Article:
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I have no experience with microcontrollers, except for a project a friend started with me and then abandoned midway. I still have the hardware and the code, want to complete the project, but I have forgotten most of the things we did two years ago, and I have reinstalled my OS, so I no longer have my dev environment set up. I also don't know C, but I can program in other languages.

My code does not do anything when I try to run it. To check if the microcontroller is communicating with the computer properly, I looked around for tutorials. This is what I found:

  1. I should start mspdebug. I don't even know what I should expect to happen, but what I get is an error.
rumtscho@simak:~/Projects/sovfor$ sudo mspdebug -d /dev/ttyACM0 uif
[sudo] password for rumtscho: 
MSPDebug version 0.19 - debugging tool for MSP430 MCUs
Copyright (C) 2009-2012 Daniel Beer <dlbeer@gmail.com>
This is free software; see the source for copying conditions.  There is NO
warranty; not even for MERCHANTABILITY or FITNESS FOR A PARTICULAR PURPOSE.

Trying to open UIF on /dev/ttyACM0...
Initializing FET...
uif: read error: Connection timed out
fet: open failed
Trying again...
Initializing FET...
uif: read error: Connection timed out
fet: open failed

I saw a question about a similar problem here, but as you see, the OP admits that he has no idea why it started working for him.

  1. I should run a minimal program. I got to the make step, included <msp430.h> instead of because the compiler suggested it. Then I got another error:

rumtscho@simak:~/Projects/had_launchpad-blink-master$ make msp430-gcc -Os -Wall -g -mmcu=msp430g2553 -c main.c In file included from main.c:32:0: /usr/lib/gcc/msp430/4.6.3/../../../../msp430/include/signal.h:43:2: warning: #warning msp430-libc deprecated, using [-Wcpp] main.c: In function ‘main’: main.c:65:11: error: ‘TASSEL__ACLK’ undeclared (first use in this function) main.c:65:11: note: each undeclared identifier is reported only once for each function it appears in main.c:65:26: error: ‘MC__UP’ undeclared (first use in this function) main.c: In function ‘TIMERA0_ISR’: main.c:79:27: error: interrupt vector offset ‘TIMERA0_VECTOR’ is not an integer constant make: *** [main.o] Error 1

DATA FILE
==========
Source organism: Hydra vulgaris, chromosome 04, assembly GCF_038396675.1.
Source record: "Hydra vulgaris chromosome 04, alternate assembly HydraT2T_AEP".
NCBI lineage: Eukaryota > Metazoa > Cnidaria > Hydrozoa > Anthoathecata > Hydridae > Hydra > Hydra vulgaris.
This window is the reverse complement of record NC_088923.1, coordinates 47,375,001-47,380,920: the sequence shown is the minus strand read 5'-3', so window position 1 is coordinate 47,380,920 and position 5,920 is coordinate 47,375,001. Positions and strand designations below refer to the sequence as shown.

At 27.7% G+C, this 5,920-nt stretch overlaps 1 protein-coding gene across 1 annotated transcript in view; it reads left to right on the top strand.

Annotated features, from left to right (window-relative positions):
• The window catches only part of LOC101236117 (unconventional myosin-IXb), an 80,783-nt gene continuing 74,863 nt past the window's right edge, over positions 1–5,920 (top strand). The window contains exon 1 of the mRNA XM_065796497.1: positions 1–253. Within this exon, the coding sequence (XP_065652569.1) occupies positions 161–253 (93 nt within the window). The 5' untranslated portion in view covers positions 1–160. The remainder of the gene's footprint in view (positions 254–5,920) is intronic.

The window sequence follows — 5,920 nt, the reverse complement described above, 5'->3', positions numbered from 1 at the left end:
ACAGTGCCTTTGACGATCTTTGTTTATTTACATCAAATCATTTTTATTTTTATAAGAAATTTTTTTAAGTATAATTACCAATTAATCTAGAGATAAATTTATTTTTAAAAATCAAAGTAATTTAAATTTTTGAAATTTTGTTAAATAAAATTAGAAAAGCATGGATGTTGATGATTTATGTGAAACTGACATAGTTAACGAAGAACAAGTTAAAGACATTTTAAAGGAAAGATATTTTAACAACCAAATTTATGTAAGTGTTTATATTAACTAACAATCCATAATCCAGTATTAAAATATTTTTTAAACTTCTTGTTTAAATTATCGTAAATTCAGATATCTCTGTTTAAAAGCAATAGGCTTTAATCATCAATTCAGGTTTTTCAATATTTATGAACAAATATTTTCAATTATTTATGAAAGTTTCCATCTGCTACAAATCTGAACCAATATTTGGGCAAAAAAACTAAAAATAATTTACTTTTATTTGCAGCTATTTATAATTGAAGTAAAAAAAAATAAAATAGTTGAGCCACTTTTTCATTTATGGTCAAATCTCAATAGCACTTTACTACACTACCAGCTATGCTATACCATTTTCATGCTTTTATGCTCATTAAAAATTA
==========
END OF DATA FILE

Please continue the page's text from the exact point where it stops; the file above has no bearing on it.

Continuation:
If I understand it correctly, the included library is deprecated, and so the variables it should contain are not found and the compiler thinks they are undeclared. But I don't know if this is the correct interpretation, and how to find the correct library to use.

As you can see, I'm quite over my head here. Can you suggest what next steps I could try? How do I start talking to the controller?

I am developing on Debian Wheezy, and installed all the packages suggested in various tutorials (everything with msp430 in the name, and a few others). I took the versions available in the Debian repository, did not compile from source.

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Some things to look for that are common pitfalls under linux:

  • Check that there is nothing else using the serial port

On Ubuntu the program modem-manager tends to grab serial ports and break access to them from other programs. Remove it with sudo apt-get remove modemmanager.

On Debian brltty does a similar thing. It breaks all access to serial ports. Remove it with sudo apt-get remove brltty.

  • Remove the need for sudo by granting access to your normal user to the serial device

Adding a udev rules file will allow you to set the permissions on the /dev/ttyACM0 device automatically. Add the file /etc/udev/rules.d/50-launchpad.rules with the following in it:

ATTRS{idVendor}=="0451", ATTRS{idProduct}=="f432", MODE="0660", GROUP="plugdev"
ATTRS{idVendor}=="0451", ATTRS{idProduct}=="f430", MODE="0660", GROUP="plugdev"

Then restart udev with: /etc/init.d/udev restart

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  • \$\begingroup\$ Note that on systems that use ConsoleKit and PolicyKit you should use TAG+="uaccess" instead of MODE and GROUP. This will allow the logged-in user to access the device(s) regardless of who they are. \$\endgroup\$ – Ignacio Vazquez-Abrams Dec 30 '15 at 6:13

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